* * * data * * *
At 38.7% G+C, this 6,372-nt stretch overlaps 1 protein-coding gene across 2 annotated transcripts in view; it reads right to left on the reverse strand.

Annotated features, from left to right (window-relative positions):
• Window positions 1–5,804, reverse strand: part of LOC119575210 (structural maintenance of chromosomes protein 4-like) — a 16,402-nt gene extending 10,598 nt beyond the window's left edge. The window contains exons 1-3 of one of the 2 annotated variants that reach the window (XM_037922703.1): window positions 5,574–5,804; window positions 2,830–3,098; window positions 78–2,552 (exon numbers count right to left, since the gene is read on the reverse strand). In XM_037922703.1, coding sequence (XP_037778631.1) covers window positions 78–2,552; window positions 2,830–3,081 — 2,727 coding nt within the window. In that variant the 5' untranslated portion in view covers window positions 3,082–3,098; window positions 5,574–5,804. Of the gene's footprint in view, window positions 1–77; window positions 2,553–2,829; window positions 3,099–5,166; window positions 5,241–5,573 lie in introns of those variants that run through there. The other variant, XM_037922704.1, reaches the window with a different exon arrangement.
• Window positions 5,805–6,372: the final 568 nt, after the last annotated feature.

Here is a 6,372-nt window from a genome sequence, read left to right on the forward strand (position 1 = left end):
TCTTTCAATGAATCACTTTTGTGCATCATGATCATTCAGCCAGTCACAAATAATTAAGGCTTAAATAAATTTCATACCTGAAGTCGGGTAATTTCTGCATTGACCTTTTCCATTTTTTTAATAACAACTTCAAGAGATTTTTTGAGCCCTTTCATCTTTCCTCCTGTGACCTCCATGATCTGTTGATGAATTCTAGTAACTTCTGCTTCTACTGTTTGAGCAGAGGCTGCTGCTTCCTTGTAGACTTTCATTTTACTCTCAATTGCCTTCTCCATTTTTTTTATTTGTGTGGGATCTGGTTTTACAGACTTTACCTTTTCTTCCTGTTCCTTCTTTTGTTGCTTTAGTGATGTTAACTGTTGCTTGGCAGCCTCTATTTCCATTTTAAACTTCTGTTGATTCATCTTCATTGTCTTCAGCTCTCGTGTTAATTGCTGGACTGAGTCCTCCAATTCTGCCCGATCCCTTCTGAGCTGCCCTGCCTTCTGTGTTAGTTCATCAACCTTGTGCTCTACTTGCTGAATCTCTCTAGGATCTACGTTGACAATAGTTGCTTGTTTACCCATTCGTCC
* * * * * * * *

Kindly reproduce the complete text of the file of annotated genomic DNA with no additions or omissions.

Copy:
At 38.7% G+C, this 6,372-nt stretch overlaps 1 protein-coding gene across 2 annotated transcripts in view; it reads right to left on the reverse strand.

Annotated features, from left to right (window-relative positions):
• Window positions 1–5,804, reverse strand: part of LOC119575210 (structural maintenance of chromosomes protein 4-like) — a 16,402-nt gene extending 10,598 nt beyond the window's left edge. The window contains exons 1-3 of one of the 2 annotated variants that reach the window (XM_037922703.1): window positions 5,574–5,804; window positions 2,830–3,098; window positions 78–2,552 (exon numbers count right to left, since the gene is read on the reverse strand). In XM_037922703.1, coding sequence (XP_037778631.1) covers window positions 78–2,552; window positions 2,830–3,081 — 2,727 coding nt within the window. In that variant the 5' untranslated portion in view covers window positions 3,082–3,098; window positions 5,574–5,804. Of the gene's footprint in view, window positions 1–77; window positions 2,553–2,829; window positions 3,099–5,166; window positions 5,241–5,573 lie in introns of those variants that run through there. The other variant, XM_037922704.1, reaches the window with a different exon arrangement.
• Window positions 5,805–6,372: the final 568 nt, after the last annotated feature.

Here is a 6,372-nt window from a genome sequence, read left to right on the forward strand (position 1 = left end):
TCTTTCAATGAATCACTTTTGTGCATCATGATCATTCAGCCAGTCACAAATAATTAAGGCTTAAATAAATTTCATACCTGAAGTCGGGTAATTTCTGCATTGACCTTTTCCATTTTTTTAATAACAACTTCAAGAGATTTTTTGAGCCCTTTCATCTTTCCTCCTGTGACCTCCATGATCTGTTGATGAATTCTAGTAACTTCTGCTTCTACTGTTTGAGCAGAGGCTGCTGCTTCCTTGTAGACTTTCATTTTACTCTCAATTGCCTTCTCCATTTTTTTTATTTGTGTGGGATCTGGTTTTACAGACTTTACCTTTTCTTCCTGTTCCTTCTTTTGTTGCTTTAGTGATGTTAACTGTTGCTTGGCAGCCTCTATTTCCATTTTAAACTTCTGTTGATTCATCTTCATTGTCTTCAGCTCTCGTGTTAATTGCTGGACTGAGTCCTCCAATTCTGCCCGATCCCTTCTGAGCTGCCCTGCCTTCTGTGTTAGTTCATCAACCTTGTGCTCTACTTGCTGAATCTCTCTAGGATCTACGTTGACAATAGTTGCTTGTTTACCCATTCGTCC